The Vatican has become a victim of the global financial crisis as donors have chipped in significantly less over the last yeart.

The Holy See recorded a 12% drop in donations from ordinary worshippers and a 5% drop in offerings from religious orders, according to its 2012 budget.

Worshippers' contributions, known as Peter's Pence, totalled $65.9m (£43.7m) - down almost $4m on 2011.

The Vatican nevertheless expressed its "deep gratitude for the support given, often anonymously, to the Holy Father's universal ministry in spite of moments of economic crisis".

The Holy See still managed to deliver a $2.85m budget surplus "due mainly to good performance in financial management," the Vatican said in its annual financial statement.

Most expenses were for its 2,823 staff, the steep costs of running the Holy See's global radio programming and an unpopular housing tax, known as IMU, introduced by Italy's former prime minister Mario Monti.

The Vatican City state, which runs the Vatican Museums, post office and supermarket and has a separate budget, also delivered a profit.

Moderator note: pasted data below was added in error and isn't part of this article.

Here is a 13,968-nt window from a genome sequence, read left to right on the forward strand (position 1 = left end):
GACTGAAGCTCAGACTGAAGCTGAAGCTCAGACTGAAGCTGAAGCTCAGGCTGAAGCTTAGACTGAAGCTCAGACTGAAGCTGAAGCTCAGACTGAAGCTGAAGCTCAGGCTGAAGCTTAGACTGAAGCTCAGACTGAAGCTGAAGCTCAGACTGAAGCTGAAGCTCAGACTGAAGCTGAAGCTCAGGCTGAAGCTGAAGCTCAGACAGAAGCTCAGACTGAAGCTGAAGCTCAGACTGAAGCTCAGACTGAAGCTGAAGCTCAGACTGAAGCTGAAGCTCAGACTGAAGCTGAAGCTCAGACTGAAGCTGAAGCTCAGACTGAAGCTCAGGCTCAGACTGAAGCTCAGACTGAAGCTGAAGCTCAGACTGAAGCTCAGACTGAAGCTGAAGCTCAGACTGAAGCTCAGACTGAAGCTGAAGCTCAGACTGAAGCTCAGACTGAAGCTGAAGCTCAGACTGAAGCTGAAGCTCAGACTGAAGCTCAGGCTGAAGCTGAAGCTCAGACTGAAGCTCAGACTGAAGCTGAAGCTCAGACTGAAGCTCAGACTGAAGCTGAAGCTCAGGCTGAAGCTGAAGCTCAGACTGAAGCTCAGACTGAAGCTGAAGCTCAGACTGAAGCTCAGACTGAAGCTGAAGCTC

With a workforce of 1,936, the governorate posted a €23.08m (£19.7m) profit - up from €21.8m in 2011.

Last year the Holy See booked a €14.9m shortfall.

The Vatican's finances benefited from its embattled bank, the Institute for Religious Works, or IOR, which handed Pope Francis €50m in support of his apostolic and charitable ministry.

The generous offer has not prevented the Pope setting up a commission of inquiry into the bank to shine a light over the many scandals it has been involved in.

Within days of the commission being set up, senior Vatican accountant Monsignor Nunzio Scarano was arrested on charges of plotting to smuggle €20m from Italy from Switzerland

Since his election earlier this year, Pope Francis has often hit out at the "cult of money", and blamed it for causing growing global inequality.